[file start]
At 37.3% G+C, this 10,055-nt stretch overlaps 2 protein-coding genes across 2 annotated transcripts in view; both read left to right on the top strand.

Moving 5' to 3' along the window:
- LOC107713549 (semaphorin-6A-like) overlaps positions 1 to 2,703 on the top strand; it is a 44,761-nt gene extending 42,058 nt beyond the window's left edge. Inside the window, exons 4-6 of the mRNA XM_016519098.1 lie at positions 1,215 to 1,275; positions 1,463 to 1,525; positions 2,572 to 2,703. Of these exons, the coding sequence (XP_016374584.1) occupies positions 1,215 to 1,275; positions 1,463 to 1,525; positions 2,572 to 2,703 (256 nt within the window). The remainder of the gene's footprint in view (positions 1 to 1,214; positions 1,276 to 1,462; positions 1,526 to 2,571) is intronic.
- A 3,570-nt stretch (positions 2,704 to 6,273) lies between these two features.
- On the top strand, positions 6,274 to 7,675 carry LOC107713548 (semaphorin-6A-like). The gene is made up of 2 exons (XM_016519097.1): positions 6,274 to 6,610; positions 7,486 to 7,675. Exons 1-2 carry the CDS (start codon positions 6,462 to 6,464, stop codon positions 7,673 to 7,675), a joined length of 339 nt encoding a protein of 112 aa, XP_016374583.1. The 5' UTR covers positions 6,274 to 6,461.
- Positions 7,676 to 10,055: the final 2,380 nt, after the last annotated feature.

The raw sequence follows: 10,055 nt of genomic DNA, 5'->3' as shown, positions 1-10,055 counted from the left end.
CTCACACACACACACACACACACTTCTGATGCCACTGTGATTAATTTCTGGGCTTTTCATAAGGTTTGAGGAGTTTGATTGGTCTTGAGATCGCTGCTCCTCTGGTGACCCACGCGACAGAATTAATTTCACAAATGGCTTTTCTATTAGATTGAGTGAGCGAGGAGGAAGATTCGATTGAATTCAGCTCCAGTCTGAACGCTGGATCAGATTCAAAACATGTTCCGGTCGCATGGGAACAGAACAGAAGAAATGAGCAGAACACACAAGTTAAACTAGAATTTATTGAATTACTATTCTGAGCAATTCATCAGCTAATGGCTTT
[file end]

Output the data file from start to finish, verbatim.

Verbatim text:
At 37.3% G+C, this 10,055-nt stretch overlaps 2 protein-coding genes across 2 annotated transcripts in view; both read left to right on the top strand.

Moving 5' to 3' along the window:
- LOC107713549 (semaphorin-6A-like) overlaps positions 1 to 2,703 on the top strand; it is a 44,761-nt gene extending 42,058 nt beyond the window's left edge. Inside the window, exons 4-6 of the mRNA XM_016519098.1 lie at positions 1,215 to 1,275; positions 1,463 to 1,525; positions 2,572 to 2,703. Of these exons, the coding sequence (XP_016374584.1) occupies positions 1,215 to 1,275; positions 1,463 to 1,525; positions 2,572 to 2,703 (256 nt within the window). The remainder of the gene's footprint in view (positions 1 to 1,214; positions 1,276 to 1,462; positions 1,526 to 2,571) is intronic.
- A 3,570-nt stretch (positions 2,704 to 6,273) lies between these two features.
- On the top strand, positions 6,274 to 7,675 carry LOC107713548 (semaphorin-6A-like). The gene is made up of 2 exons (XM_016519097.1): positions 6,274 to 6,610; positions 7,486 to 7,675. Exons 1-2 carry the CDS (start codon positions 6,462 to 6,464, stop codon positions 7,673 to 7,675), a joined length of 339 nt encoding a protein of 112 aa, XP_016374583.1. The 5' UTR covers positions 6,274 to 6,461.
- Positions 7,676 to 10,055: the final 2,380 nt, after the last annotated feature.

The raw sequence follows: 10,055 nt of genomic DNA, 5'->3' as shown, positions 1-10,055 counted from the left end.
CTCACACACACACACACACACACTTCTGATGCCACTGTGATTAATTTCTGGGCTTTTCATAAGGTTTGAGGAGTTTGATTGGTCTTGAGATCGCTGCTCCTCTGGTGACCCACGCGACAGAATTAATTTCACAAATGGCTTTTCTATTAGATTGAGTGAGCGAGGAGGAAGATTCGATTGAATTCAGCTCCAGTCTGAACGCTGGATCAGATTCAAAACATGTTCCGGTCGCATGGGAACAGAACAGAAGAAATGAGCAGAACACACAAGTTAAACTAGAATTTATTGAATTACTATTCTGAGCAATTCATCAGCTAATGGCTTT